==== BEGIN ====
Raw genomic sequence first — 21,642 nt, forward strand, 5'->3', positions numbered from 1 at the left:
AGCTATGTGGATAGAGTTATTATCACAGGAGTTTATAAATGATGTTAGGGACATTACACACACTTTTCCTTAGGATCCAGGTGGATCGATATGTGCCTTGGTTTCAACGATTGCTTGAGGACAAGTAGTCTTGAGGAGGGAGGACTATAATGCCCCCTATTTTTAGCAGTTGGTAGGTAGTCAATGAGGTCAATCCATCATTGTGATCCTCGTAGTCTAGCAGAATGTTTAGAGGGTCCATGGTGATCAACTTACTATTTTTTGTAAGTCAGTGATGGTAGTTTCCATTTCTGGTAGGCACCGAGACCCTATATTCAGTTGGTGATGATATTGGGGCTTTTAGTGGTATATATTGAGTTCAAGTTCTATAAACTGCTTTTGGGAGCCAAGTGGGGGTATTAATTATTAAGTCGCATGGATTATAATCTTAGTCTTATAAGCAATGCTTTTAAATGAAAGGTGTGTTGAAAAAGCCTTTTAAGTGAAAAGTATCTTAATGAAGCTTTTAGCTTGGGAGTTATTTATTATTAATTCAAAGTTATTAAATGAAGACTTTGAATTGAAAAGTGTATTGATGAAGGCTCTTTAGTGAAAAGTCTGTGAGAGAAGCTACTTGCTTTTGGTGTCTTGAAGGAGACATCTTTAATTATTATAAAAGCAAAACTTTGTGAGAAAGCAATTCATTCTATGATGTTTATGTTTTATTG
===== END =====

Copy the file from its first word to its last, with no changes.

Raw genomic sequence first — 21,642 nt, forward strand, 5'->3', positions numbered from 1 at the left:
AGCTATGTGGATAGAGTTATTATCACAGGAGTTTATAAATGATGTTAGGGACATTACACACACTTTTCCTTAGGATCCAGGTGGATCGATATGTGCCTTGGTTTCAACGATTGCTTGAGGACAAGTAGTCTTGAGGAGGGAGGACTATAATGCCCCCTATTTTTAGCAGTTGGTAGGTAGTCAATGAGGTCAATCCATCATTGTGATCCTCGTAGTCTAGCAGAATGTTTAGAGGGTCCATGGTGATCAACTTACTATTTTTTGTAAGTCAGTGATGGTAGTTTCCATTTCTGGTAGGCACCGAGACCCTATATTCAGTTGGTGATGATATTGGGGCTTTTAGTGGTATATATTGAGTTCAAGTTCTATAAACTGCTTTTGGGAGCCAAGTGGGGGTATTAATTATTAAGTCGCATGGATTATAATCTTAGTCTTATAAGCAATGCTTTTAAATGAAAGGTGTGTTGAAAAAGCCTTTTAAGTGAAAAGTATCTTAATGAAGCTTTTAGCTTGGGAGTTATTTATTATTAATTCAAAGTTATTAAATGAAGACTTTGAATTGAAAAGTGTATTGATGAAGGCTCTTTAGTGAAAAGTCTGTGAGAGAAGCTACTTGCTTTTGGTGTCTTGAAGGAGACATCTTTAATTATTATAAAAGCAAAACTTTGTGAGAAAGCAATTCATTCTATGATGTTTATGTTTTATTG